Are you one of about 10 percent of the population that is left handed? Congratulations! How did you spend your special day? Did your friends all buy you a few drinks to celebrate? Maybe your significant other cooked you your favorite meal and let you actually pick what to watch tonight.
Or maybe nobody remembered. Tuesday is, after all, International Left-Handers Day. The day for all those filthy righties to take a step back and let those who struggle with things like painful ringed notebooks and scissors, and ... um ... harder-to-find golf clubs have their day in the sun.
With that in mind, let's celebrate some of the best left-handed starting pitchers in the MLB on their special day. Here are the top five lefties in the MLB by FanGraphs' Wins Above Replacement:
Clayton Kershaw (5.0 fWAR)
Of course Kershaw is No. 1. He's arguably the best pitcher in the majors right now. He has a 1.88 ERA and it's not April. He strikes out boatloads of batters while rarely giving up a walk. Power hitters crumble before him. To top it off, he's somehow just 25 years old. Evan Gattis is older than Kershaw, and Gattis is a rookie. Kershaw has won a Cy Young, then finished second, and is definitely shooting to win again in 2013. Left handers are often late-bloomers. Kershaw has certainly eschewed that tradition.
Derek Holland (4.6 fWAR)
Holland has taken more of a traditional left-handed path. The 26-year-old first was called up by the Rangers in 2009 and, over the course of his first four seasons, proceeded to rack up an inauspicious 4.71 ERA and 1.350 WHIP. His peripheral stats were OK, but Holland couldn't keep the runs off the board. He improved his control last year, but had home run troubles. It looked like better days were on the horizon and, sure enough, he now is rocking a 3.07 ERA and has helped the Rangers top the AL West. If he finishes the year strong, he has a chance to nearly double the career WAR total he had coming into 2013.
Chris Sale (4.2 fWAR)
Like Kershaw, it is unsurprising to see Sale on this list. He moved into the White Sox's rotation in 2012 after spending two years in the bullpen and I'm not sure Chicago could have hoped for any better. Sale has a 2.90 ERA over the past two seasons and has been one of the most valuable pitchers in the majors. He has shown impeccable control this season with a BB/9 under 2.0, and has the stuff to be a strikeout champ one day. The White Sox may not be having the best of seasons, but it's not Sale's fault.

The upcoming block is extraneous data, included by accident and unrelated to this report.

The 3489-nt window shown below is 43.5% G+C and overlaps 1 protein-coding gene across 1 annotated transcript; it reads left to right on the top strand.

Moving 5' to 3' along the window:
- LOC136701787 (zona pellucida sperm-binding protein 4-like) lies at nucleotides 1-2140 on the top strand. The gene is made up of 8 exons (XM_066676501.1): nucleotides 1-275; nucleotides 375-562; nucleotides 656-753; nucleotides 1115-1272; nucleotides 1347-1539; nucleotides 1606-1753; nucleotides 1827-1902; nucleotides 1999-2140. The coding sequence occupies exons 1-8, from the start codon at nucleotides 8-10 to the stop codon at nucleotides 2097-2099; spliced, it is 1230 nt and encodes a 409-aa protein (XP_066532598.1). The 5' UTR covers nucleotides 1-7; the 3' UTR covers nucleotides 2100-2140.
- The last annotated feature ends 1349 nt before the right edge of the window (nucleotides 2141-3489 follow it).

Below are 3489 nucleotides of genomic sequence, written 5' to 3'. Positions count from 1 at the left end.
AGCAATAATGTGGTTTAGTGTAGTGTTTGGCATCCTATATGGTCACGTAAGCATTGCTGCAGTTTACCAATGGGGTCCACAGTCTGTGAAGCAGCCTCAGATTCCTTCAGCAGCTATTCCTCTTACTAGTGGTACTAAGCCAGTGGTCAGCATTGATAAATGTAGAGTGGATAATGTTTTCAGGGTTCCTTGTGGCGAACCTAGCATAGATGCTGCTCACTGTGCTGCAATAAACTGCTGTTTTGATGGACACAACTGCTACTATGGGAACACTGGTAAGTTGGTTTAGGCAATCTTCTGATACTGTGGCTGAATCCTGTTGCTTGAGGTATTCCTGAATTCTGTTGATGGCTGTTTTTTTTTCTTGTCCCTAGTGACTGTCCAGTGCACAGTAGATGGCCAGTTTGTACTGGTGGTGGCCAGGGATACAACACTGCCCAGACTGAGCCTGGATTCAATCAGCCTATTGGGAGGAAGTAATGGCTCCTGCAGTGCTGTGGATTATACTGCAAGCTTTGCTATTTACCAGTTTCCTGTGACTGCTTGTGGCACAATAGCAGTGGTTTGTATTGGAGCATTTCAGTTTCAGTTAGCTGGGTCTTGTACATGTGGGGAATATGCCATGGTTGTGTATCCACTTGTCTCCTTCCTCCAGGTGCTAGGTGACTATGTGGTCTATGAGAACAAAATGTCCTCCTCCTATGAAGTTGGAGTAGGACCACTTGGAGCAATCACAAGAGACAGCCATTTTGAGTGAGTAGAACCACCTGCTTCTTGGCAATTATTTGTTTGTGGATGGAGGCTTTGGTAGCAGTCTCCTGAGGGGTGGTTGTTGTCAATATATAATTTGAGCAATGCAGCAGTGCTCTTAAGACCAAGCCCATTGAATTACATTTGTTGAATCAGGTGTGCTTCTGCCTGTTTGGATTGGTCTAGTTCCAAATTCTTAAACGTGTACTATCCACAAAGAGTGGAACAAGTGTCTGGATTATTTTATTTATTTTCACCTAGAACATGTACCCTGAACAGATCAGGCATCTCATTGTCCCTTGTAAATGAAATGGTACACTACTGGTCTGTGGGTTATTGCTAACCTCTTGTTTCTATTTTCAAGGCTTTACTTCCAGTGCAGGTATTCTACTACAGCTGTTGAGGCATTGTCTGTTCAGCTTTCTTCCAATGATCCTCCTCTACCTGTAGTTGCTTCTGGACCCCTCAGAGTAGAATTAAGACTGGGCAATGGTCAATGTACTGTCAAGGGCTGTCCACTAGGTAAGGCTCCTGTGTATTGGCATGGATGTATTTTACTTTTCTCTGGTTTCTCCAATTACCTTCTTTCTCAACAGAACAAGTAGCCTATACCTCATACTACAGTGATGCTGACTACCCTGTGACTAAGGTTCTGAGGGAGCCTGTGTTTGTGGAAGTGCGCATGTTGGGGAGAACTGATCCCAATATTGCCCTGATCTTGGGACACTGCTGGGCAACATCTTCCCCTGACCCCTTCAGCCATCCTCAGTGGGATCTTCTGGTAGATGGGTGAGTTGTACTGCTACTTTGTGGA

Patrick Corbin (3.4 fWAR)
One of these things is not like the others, one of these things just doesn't belong.
Prior to the 2012 season, John Sickels at Minor League Ball said Corbin could develop into a fine mid-rotation starter. Baseball America had him ranked as Arizona's 10th-best prospect. Corbin pitched in 22 games for the Diamondbacks in 2012, making 17 starts. He had his ups and downs and finished with a 4.54 ERA and ho-hum numbers. In 2013, he has made 23 starts and has a 2.36 ERA, a 1.023 WHIP, and was selected to his first All-Star game. That is quite the turnaround for a player few thought would be special.
Mike Minor (3.3 fWAR)
In 2012, Minor finally was a part of the Braves' crowded rotation full-time. Over 30 starts, he was Patrick Corbin with fewer hits allowed. That allowed him to have a better WHIP and a slightly better ERA. He wasn't great, but for his first full season, the former top-50 prospect nationwide showed promise. That promise is being fulfilled now, as Minor has been the best pitcher in a rotation many expected to be among the league's best. He has a 2.87 ERA and has 143 strikeouts against just 32 walks. Minor is certainly growing into one of the best young pitchers in the majors today.